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A Bumpy History of ‘Ribbed for Her Pleasure’

Or: The Lost History of Ribbed Condoms, and My Quest to Find the Truth

Even the Museum of Sex doesn’t know where ribbed condoms came from. 

“Sorry, we don’t have that information,” I was told after an extended wait on hold. I also found no actual results for “inventor of the ribbed condom” on Google. Undeterred, I reached out to a few people who have written professionally about the history of condoms, but they didn’t know either. Everyone seems to know about the overall history of condoms, all the way back to when cavemen strapped beaver pelts to their boners, yet no one seems to know when they started putting little bumps and ridges on those things, specifically for her pleasure.

Never one to give up on something entirely stupid, I did some digging of my own, starting with a Google Books search — which tracks words and phrases over the past 150 years or so — and a search through a database of old newspapers. It was there I discovered that 1977 seemed to be the breakout year for ribbed condom ads, as they showed up in both Playgirl (expected!) and The Morning Herald in Hagerstown, Maryland (not so expected).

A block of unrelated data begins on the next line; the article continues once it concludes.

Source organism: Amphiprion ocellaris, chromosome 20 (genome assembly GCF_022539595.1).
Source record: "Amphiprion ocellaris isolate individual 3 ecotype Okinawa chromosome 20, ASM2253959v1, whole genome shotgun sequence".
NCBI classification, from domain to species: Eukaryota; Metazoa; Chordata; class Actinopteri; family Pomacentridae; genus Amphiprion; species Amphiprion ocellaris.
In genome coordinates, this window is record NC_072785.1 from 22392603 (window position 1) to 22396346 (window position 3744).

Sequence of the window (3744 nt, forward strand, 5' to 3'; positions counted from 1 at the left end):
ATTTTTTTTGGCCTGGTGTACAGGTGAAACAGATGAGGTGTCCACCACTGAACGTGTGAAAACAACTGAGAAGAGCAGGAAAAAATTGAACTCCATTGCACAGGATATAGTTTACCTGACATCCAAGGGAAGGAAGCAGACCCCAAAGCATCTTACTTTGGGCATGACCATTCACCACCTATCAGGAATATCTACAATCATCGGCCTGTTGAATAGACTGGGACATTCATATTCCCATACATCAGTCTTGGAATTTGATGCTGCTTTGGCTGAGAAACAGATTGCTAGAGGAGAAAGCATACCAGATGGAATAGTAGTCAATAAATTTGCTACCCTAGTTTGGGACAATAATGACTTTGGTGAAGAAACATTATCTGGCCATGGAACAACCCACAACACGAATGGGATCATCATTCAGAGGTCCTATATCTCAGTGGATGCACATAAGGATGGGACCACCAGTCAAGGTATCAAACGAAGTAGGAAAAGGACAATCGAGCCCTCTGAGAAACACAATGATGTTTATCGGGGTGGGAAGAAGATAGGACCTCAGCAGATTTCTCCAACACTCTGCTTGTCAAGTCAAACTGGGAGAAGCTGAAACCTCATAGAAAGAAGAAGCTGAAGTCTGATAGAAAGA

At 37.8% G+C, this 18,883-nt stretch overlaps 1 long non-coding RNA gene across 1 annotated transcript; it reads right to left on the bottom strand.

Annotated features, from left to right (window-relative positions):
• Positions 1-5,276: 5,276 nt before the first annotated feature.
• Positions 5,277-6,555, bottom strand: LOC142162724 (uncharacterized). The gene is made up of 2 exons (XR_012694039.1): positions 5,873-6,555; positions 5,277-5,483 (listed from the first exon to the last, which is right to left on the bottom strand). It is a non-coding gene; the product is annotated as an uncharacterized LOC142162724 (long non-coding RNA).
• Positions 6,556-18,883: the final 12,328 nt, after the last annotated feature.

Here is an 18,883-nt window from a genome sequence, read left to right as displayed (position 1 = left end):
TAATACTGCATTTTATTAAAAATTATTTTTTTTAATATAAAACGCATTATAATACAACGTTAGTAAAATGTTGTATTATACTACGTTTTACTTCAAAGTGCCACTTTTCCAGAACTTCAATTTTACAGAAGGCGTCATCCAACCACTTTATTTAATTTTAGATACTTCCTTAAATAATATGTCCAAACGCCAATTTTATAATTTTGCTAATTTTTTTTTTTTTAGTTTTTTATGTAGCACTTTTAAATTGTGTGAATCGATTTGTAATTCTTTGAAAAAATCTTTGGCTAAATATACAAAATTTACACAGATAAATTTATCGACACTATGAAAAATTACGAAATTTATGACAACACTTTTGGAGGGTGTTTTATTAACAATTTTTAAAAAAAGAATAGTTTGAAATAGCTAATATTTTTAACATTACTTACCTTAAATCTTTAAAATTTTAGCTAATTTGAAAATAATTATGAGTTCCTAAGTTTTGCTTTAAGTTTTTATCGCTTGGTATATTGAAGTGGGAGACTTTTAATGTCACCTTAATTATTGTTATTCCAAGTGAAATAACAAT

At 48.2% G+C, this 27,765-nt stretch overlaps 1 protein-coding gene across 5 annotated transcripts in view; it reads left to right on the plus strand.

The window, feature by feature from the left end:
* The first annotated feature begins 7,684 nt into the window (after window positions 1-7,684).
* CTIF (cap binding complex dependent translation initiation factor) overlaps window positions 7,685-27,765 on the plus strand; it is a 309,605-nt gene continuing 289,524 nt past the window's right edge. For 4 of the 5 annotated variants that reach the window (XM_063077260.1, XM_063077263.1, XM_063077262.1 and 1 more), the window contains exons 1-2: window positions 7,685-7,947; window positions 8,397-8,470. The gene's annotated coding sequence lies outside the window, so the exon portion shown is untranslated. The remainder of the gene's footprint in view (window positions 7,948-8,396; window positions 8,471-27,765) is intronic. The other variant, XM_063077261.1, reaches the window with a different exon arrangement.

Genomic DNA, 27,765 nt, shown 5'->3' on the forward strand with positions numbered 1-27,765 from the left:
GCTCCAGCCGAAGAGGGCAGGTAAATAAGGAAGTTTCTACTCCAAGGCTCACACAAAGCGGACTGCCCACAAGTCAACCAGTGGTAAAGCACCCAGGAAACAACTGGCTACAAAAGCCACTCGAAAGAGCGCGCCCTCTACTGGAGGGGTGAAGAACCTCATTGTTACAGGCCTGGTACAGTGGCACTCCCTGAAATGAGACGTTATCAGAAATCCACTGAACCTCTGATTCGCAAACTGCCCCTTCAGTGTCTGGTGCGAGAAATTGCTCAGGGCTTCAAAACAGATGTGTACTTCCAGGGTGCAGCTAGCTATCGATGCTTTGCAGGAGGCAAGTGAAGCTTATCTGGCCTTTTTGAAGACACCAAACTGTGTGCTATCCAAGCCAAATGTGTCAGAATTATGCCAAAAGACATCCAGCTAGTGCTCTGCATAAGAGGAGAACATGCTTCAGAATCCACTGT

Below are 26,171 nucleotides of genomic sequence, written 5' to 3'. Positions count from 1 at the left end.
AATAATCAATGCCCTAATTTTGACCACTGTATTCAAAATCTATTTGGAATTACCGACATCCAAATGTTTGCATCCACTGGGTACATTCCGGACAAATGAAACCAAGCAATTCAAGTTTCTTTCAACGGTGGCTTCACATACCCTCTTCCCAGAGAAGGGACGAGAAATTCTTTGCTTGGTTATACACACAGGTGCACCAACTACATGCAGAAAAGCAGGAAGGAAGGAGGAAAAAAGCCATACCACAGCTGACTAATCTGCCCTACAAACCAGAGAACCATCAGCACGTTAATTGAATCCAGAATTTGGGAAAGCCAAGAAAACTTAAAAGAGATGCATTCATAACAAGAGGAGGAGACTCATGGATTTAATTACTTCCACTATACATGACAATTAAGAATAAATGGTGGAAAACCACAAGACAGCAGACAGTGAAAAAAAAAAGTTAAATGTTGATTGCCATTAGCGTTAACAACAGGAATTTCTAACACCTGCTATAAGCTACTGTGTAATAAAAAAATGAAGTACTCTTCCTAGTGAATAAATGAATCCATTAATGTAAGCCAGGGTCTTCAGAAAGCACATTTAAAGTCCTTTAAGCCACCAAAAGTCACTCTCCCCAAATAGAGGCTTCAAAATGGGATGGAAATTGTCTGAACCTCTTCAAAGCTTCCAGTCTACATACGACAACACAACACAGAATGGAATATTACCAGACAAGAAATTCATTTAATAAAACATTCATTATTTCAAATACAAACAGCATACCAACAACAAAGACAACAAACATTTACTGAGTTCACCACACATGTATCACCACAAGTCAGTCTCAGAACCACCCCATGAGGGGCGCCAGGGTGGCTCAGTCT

Still, there were no huge newspaper headlines reading “SCIENTIST INVENTS RIBBED CONDOMS: WOMEN REJOICE!” so where exactly it came from was still a mystery. 

Naturally, it was the phrase “ribbed for her pleasure,” more than the device itself, that started me on this quest, but this, too, was fairly elusive. All I wanted to do was find out how that phrase came into the American lexicon before it ended up as a legendary line in Wayne’s World:

And now, a fairly popular meme:

While I figured that it had just been a Trojan slogan from yesteryear, it appears that it actually first started showing up in the late 1980s, under the condom brand PRIME (which until now I’d never heard of). LifeStyles condoms seemed to be using a similar slogan a few years earlier, as an Australian paper from 1983 mentions LifeStyles’ “Stimula” condom, which was “vibra-ribbed — designed for her pleasure.”